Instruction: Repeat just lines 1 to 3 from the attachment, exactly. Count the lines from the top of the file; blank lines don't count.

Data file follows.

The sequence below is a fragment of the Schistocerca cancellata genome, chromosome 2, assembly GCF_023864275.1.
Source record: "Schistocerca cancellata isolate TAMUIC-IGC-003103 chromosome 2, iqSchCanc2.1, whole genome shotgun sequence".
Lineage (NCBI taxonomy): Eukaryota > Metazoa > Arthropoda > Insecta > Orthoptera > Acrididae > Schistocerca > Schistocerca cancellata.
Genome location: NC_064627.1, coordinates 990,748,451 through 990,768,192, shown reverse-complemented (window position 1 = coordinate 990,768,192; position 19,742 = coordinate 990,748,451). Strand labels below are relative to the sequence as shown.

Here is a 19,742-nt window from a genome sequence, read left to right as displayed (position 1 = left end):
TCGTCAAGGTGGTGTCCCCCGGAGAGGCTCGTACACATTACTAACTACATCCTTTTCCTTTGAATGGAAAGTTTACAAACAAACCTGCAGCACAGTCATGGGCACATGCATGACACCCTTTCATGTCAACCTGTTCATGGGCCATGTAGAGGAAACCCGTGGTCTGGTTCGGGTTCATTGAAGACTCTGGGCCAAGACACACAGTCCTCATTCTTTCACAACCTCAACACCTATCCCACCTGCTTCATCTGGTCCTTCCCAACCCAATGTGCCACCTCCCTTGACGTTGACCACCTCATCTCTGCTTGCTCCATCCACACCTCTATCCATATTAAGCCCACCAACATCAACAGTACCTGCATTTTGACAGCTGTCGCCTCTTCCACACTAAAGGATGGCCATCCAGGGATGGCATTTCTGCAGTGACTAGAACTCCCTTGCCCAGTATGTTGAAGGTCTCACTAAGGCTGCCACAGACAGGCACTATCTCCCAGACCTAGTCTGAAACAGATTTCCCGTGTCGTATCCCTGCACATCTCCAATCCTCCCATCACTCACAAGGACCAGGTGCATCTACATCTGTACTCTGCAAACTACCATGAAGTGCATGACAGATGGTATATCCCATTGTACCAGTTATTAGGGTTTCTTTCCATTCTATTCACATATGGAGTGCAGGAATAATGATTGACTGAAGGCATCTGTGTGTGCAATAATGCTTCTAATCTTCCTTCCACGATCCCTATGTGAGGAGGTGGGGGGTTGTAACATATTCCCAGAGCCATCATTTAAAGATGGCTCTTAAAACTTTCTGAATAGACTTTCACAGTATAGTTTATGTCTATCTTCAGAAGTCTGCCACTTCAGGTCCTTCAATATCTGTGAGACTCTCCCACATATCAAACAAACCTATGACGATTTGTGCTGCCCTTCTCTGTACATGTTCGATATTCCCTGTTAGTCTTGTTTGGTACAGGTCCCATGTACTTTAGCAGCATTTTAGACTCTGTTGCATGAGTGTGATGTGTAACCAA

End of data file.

The sequence below is a fragment of the Schistocerca cancellata genome, chromosome 2, assembly GCF_023864275.1.
Source record: "Schistocerca cancellata isolate TAMUIC-IGC-003103 chromosome 2, iqSchCanc2.1, whole genome shotgun sequence".
Lineage (NCBI taxonomy): Eukaryota > Metazoa > Arthropoda > Insecta > Orthoptera > Acrididae > Schistocerca > Schistocerca cancellata.